New businesses within the NOGAPS will face intense competition from foreign OEMs that do not have to battle with tariffs, a harsh business terrain and different tax treatment.



    In 2018 the Nigerian Content Development and Monitoring Board (NCDMB), the body saddled with driving the development of Nigerian content in the Nigerian oil and gas sector, did a groundbreaking of the Nigerian Oil and Gas Park Scheme (NOGAPS), a scheme that involves the construction of sprawling oil and gas parks in Bayelsa, Imo and Cross Rivers State.

    In a visit last week to one of the parks currently under construction in Emeya 1, Ogbia, Bayelsa State, the Minister of Petroleum for State, Chief Timipre Sylva, expressed delight at how the project was quickly progressing and was now at 70% completion. Mr Simbi Wabote, Executive Secretary of the NCDMB, during the visit also noted that the Oil and Gas Park project “is in line with the Federal Government’s mandate to develop indigenous capacities for the oil and gas industry.”

    READ: NCDMB, BOI, won’t relax conditions to access $200 million NCI Fund despite complaint 

    While this is highly commendable, as the project will indeed reduce Nigeria’s dependence on import of oil and gas equipment and provide jobs for local indigenes -which would likely reduce restiveness in the area-, there exist significant challenges to this project achieving its goals.

    Perhaps one of the biggest of them is the African Continental Free Trade Area (AfCFTA) regime which is expected to open Nigeria’s borders to an influx of imports from other countries within Africa. Beyond opening the borders, however, the tax treatment given to domestically produced items will be no different from similar products imported, and the typical tariffs for imported items will be removed.

    READ: Aiteo accuses Shell of theft of 16 million barrel of crude oil

    This essentially means that large and established original equipment manufacturers (OEMs) from other African countries may on the basis of their economies of scale be able to supply the same products produced in the oil and gas parks at lower rates. A report by Dun & Bradstreet reveals that in Africa, countries like Guinea, Gabon, Burkina Faso and Ghana that flank Nigeria play host to various oil and gas OEMs.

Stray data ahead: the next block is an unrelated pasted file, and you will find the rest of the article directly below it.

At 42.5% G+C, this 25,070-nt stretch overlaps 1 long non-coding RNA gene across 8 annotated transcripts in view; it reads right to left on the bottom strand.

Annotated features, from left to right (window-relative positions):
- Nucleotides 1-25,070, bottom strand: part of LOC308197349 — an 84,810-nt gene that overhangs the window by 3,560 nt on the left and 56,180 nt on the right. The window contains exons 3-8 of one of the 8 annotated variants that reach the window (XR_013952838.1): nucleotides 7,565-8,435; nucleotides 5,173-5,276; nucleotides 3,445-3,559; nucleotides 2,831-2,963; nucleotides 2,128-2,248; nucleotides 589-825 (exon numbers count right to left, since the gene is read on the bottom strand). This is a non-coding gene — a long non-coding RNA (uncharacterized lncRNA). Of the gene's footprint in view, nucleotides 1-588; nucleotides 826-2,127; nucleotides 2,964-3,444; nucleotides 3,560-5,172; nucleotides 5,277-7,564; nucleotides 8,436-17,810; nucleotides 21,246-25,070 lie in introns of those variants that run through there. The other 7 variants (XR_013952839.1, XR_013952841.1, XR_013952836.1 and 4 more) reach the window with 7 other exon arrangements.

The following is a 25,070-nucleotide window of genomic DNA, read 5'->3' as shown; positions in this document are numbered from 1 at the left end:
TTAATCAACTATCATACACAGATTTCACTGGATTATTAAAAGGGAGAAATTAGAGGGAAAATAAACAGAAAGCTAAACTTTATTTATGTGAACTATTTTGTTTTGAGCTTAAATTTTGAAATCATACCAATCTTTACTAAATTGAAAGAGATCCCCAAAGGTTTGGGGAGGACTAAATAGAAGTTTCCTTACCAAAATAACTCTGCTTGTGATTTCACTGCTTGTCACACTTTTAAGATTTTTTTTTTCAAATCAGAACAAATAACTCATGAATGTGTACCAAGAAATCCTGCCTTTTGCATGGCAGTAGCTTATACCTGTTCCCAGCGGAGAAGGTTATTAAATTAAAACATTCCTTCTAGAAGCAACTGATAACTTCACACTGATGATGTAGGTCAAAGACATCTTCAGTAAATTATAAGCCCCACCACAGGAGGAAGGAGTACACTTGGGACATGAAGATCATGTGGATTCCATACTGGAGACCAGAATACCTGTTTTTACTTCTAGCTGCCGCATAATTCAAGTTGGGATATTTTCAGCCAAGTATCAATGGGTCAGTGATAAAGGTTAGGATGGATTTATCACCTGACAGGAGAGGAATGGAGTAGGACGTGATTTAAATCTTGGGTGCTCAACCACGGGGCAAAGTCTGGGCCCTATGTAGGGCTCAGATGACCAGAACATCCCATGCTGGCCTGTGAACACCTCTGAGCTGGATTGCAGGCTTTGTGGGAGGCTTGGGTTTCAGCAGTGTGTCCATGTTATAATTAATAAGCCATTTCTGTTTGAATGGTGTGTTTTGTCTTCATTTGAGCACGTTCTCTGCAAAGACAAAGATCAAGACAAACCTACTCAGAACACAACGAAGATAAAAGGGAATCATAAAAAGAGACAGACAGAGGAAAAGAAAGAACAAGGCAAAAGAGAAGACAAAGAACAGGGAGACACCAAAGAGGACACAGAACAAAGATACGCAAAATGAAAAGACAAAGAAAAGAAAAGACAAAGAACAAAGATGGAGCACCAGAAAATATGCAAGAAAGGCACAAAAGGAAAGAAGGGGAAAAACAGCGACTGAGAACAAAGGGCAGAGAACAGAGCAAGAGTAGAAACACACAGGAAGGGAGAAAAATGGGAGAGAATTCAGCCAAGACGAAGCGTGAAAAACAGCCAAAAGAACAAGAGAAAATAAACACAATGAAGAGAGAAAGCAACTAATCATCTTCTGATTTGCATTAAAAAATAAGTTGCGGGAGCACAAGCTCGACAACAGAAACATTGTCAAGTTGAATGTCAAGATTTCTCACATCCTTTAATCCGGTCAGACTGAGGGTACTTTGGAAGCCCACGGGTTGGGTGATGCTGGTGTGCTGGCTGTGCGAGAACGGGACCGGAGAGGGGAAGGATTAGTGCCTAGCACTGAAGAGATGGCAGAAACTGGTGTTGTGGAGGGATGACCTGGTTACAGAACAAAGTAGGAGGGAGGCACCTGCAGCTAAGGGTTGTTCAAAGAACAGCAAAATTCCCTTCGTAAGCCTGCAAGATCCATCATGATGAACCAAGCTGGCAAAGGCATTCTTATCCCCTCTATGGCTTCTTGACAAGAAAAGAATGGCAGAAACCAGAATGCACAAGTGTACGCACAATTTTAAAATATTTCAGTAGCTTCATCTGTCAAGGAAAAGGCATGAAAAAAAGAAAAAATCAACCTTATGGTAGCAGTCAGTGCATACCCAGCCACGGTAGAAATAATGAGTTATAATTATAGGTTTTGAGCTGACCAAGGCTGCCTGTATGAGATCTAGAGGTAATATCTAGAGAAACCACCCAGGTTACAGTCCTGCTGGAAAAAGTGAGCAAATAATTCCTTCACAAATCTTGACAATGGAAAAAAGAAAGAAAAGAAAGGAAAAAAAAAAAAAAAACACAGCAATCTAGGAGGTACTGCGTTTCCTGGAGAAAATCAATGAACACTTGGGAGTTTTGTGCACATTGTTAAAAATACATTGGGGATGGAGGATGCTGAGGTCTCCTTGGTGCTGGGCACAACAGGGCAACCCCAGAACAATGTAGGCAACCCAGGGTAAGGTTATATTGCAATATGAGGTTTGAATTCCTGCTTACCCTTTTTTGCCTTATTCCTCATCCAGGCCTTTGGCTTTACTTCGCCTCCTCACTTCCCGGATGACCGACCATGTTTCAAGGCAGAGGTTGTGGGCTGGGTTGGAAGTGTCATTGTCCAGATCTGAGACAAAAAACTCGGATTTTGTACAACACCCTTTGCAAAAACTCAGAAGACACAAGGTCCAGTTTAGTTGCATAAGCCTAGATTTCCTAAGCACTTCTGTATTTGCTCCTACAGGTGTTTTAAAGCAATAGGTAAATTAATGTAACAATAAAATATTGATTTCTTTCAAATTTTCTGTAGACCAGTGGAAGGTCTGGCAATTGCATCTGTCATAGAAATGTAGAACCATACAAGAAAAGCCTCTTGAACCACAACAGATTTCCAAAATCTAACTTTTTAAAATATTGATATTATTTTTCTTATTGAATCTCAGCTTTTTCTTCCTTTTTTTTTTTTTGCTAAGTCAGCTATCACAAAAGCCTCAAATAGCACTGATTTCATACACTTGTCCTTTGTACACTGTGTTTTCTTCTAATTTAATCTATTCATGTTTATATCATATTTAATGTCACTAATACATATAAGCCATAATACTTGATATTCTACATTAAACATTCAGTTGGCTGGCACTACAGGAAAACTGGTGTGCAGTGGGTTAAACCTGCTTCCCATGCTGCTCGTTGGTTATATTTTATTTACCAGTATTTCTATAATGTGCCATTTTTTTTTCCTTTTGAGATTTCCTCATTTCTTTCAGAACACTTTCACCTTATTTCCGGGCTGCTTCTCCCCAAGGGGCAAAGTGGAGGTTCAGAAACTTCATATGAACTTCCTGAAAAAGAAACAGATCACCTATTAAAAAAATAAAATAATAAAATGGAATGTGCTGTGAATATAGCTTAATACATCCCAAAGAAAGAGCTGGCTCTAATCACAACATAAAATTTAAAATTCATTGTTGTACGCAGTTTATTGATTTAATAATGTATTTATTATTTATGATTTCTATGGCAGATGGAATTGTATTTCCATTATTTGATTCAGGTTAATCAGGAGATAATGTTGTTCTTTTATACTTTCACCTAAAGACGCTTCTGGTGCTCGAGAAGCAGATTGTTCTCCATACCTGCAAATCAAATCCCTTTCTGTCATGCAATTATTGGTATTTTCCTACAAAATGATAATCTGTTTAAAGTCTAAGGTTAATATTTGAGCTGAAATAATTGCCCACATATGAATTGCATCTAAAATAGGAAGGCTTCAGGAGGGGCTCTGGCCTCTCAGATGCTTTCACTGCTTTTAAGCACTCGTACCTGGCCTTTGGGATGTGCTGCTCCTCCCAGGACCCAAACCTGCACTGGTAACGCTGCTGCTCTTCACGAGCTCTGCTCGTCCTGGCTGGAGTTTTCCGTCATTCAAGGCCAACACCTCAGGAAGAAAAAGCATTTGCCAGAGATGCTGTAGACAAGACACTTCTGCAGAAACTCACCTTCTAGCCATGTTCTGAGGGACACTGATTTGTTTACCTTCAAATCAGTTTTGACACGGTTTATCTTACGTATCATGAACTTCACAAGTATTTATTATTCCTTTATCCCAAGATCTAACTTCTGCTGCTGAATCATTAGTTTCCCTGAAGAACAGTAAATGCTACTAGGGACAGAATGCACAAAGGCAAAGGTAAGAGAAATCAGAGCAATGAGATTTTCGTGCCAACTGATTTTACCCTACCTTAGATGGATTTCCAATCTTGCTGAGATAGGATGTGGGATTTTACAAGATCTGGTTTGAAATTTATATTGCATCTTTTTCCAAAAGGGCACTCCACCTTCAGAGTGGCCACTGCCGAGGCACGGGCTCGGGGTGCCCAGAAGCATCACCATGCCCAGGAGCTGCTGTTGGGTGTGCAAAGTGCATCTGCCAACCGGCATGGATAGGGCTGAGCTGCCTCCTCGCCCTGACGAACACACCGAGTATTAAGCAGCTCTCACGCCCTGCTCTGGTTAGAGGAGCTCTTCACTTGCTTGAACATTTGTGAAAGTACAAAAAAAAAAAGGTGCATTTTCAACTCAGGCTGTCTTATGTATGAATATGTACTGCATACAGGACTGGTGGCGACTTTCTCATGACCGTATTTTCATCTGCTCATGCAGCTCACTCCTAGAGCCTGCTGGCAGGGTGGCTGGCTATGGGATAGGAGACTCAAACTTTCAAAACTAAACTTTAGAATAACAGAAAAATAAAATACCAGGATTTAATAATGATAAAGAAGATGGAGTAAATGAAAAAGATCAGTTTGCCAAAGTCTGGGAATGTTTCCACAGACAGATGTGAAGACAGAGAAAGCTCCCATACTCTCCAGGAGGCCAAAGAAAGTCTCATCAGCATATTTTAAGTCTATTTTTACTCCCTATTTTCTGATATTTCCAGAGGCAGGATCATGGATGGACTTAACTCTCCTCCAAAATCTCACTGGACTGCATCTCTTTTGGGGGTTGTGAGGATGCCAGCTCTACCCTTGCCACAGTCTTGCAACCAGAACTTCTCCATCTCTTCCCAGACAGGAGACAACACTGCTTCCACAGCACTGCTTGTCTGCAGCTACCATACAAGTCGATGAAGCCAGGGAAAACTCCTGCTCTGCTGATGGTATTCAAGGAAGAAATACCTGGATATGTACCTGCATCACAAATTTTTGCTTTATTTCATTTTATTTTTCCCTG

With the large oil and gas market Nigeria has, these companies will seek to make inroads into Nigeria under the AfCFTA regime. This will mean that the new businesses within the NOGAPS will face intense competition from foreign players that do not have to battle with tariffs and different tax treatment. Additionally, the Nigerian culture of preferring imported products over domestically manufactured ones might play a role in this, particularly if the prices of the imported ones even up with domestically produced ones or only have a slim margin.


    READ: NNPC says local operators must improve capacity to achieve low cost of oil production

    If the patronage for Innoson vehicles is anything to go by, in a market where there is no real difference in price between that and the domestically produced ones, we will see a preference for imported products.

    All of this will be further aggravated by Nigeria’s doing business difficulties. Things like delays in obtaining permits, approvals and licenses, the corruption that accompanies these processes, weak currency and dual exchange rates, poor infrastructure and lack of power supply abound. While the Nigerian businesses struggle with this, their foreign counterparts get to produce under more convenient conditions and are thus able to deliver within time and without the additional costs passed to consumers through these poor doing business practices.

    While Mr Wabote has promised that the park in Ogbia will have dedicated power supply, it is hard to imagine that this power will not significantly cost the businesses if they are served at maximum capacity. At number 131 on the World Bank’s Ease of Doing Business Ranking, a park would not solve Nigeria’s problems, only a positive commitment to fix these doing business issues will.

    READ: Seplat incurs N41.1 billion loss from OML 55, blames fall in oil prices

    Stanbic 728 x 90

    The christening of a park as an “oil and gas park” in the 21st century, where countries of the world –and indeed private companies- are working towards achieving increased use of cleaner energy sources, is counterintuitive. The park should be an energy park that integrates significant research and development in its function as well as innovation and production of renewable energy equipment, both adapted to benefit from local conditions and standardized for export purposes.

    It seems too, that not much consideration has been given to export of these equipment, as the parks earmarked so far are in landlocked Imo, port-less Bayelsa and Cross River that feeds into Cameroon, which is not a very prime market, although the DRC on the other end could attempt to compensate for this. It might be worth considering, the setting up of a park in Lagos – perhaps in the same vicinity as the Dangote refinery.

    The park would benefit from being able to supply equipment to the refinery (especially as the refinery starts production in early 2023). It will also be able to tap into the global market through export via the Lekki port. This might also be a good time for the Agge deep sea port mulled by the Bayelsa State government to come onstream to open up the Ogbia park to a global market.